More than 200,000 Ontarians are without power on Saturday as high winds brought down trees and power lines across the southern part of the province.
Utility Hydro One says outages were affecting more than 200,000 customers as of Saturday at 10 p.m., and those in hardest-hit areas were expected to remain in the dark overnight.
“We expect customers in the hardest hit areas of south, central & eastern Ontario to be without power overnight,” Hydro One said in a tweet. “As soon as it’s safe, more crews will be on their way to help.”
Southern Ontario police forces say they are responding to calls about downed wires, trees and flying debris.
Environment Canada issued wind warnings for essentially all of the province’s southern region, with gusts between 90 and 120 kilometres per hour expected through the afternoon and evening.
The warnings had lifted for much of southwestern Ontario and the Greater Toronto Area by Saturday night, but remained in place for eastern parts of the province.
UPDATE: Over 200,000 customers are without power as the <a href=”https://twitter.com/hashtag/ONstorm?src=hash&ref_src=twsrc%5Etfw”>#ONstorm</a> continues. We expect customers in the hardest hit areas of south, central & eastern ON to be without power overnight. As soon as it’s safe, more crews will be on their way to help. We appreciate everyone’s patience. <a href=”https://t.co/iZjbN7yKip”>pic.twitter.com/iZjbN7yKip</a>
Earlier, Toronto police issued a tweet saying it was responding to “many reports” of wires and trees down across the city due to the wind shortly after 3 p.m.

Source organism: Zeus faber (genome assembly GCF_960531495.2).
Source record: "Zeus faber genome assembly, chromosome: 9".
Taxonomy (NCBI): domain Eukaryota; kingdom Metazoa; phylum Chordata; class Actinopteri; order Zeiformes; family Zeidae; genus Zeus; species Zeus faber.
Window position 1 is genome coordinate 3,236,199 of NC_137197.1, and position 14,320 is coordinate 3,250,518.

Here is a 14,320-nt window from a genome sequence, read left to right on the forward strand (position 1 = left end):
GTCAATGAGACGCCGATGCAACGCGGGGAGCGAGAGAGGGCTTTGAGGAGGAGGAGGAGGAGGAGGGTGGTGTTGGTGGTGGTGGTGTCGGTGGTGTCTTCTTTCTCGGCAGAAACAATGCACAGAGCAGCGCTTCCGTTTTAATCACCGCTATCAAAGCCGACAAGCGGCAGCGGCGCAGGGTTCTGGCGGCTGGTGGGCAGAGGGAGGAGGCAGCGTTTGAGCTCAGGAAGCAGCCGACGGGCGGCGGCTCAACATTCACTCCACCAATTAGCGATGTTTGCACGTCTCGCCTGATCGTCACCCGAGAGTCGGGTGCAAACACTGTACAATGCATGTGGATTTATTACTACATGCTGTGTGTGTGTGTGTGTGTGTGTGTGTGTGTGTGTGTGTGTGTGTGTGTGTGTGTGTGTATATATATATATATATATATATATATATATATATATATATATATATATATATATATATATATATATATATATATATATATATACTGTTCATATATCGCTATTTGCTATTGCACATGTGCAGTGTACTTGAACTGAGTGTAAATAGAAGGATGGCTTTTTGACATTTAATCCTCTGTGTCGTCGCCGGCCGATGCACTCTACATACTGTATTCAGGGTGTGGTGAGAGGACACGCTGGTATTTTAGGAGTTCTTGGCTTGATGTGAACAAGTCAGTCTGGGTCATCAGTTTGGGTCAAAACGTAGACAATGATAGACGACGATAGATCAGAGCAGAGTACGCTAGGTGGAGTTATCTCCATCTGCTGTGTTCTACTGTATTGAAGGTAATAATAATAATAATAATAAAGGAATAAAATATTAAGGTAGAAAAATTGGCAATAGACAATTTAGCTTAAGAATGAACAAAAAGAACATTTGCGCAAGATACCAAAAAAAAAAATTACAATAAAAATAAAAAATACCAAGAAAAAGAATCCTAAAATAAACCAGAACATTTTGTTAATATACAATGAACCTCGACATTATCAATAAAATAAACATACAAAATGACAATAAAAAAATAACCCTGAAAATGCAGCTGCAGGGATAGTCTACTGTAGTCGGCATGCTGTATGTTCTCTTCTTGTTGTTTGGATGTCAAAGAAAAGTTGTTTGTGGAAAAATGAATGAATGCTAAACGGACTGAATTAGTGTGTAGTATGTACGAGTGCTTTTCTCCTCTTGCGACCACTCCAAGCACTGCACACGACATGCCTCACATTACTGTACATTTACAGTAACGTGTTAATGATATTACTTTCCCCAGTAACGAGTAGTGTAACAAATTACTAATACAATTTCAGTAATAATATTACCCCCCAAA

The force is asking people not to call 911 unless reporting injuries.
Tweets from the police force reported hazards from fallen trees, traffic lights and scaffolding from a construction site on Saturday afternoon.
Crews are responding to scattered outages, but restoration efforts may be affected by the high winds as they cause unsafe working conditions. The high winds make it unsafe for crews to safely assess the damage and repair overhead equipment from the buckets of their trucks.
Matthew Pegg, the city’s fire chief and head of emergency management, also shared a “heads up” for residents and safety tips on his Twitter account on Saturday.
“Please remain alert for flying debris while moving around the [City of Toronto],” he wrote. “If you encounter downed lines, stay at least the length of a school bus away.”
Waterloo Regional Police said several calls had reported downed hydro wires, fallen trees and debris blowing in the high winds.
In a tweet, the police force asked people to drive or walk with caution.
Halton police also shared reports of dangling traffic lights, downed trees and “flying debris” across the region west of Toronto.
Wind warning in effect through until morning. Be prepared for power outages due to downed trees. If traffic lights are out, treat intersections as four way stops. <a href=”https://twitter.com/hashtag/staysafe?src=hash&ref_src=twsrc%5Etfw”>#staysafe</a> <a href=”https://twitter.com/hashtag/ONStorm?src=hash&ref_src=twsrc%5Etfw”>#ONStorm</a> <a href=”https://t.co/TI4TFGETci”>pic.twitter.com/TI4TFGETci</a>
In addition to the southern Ontario wind warnings, Environment Canada also issued snowfall and winter storm warnings for the northeastern part of the province. Up to 20 centimetres of snow is expected in areas such as Timmins, Ont., and Sault Ste. Marie, Ont.
It says a mix of precipitation from freezing rain and ice pellets or snow was expected as a low pressure system moved northeast across the Great Lakes.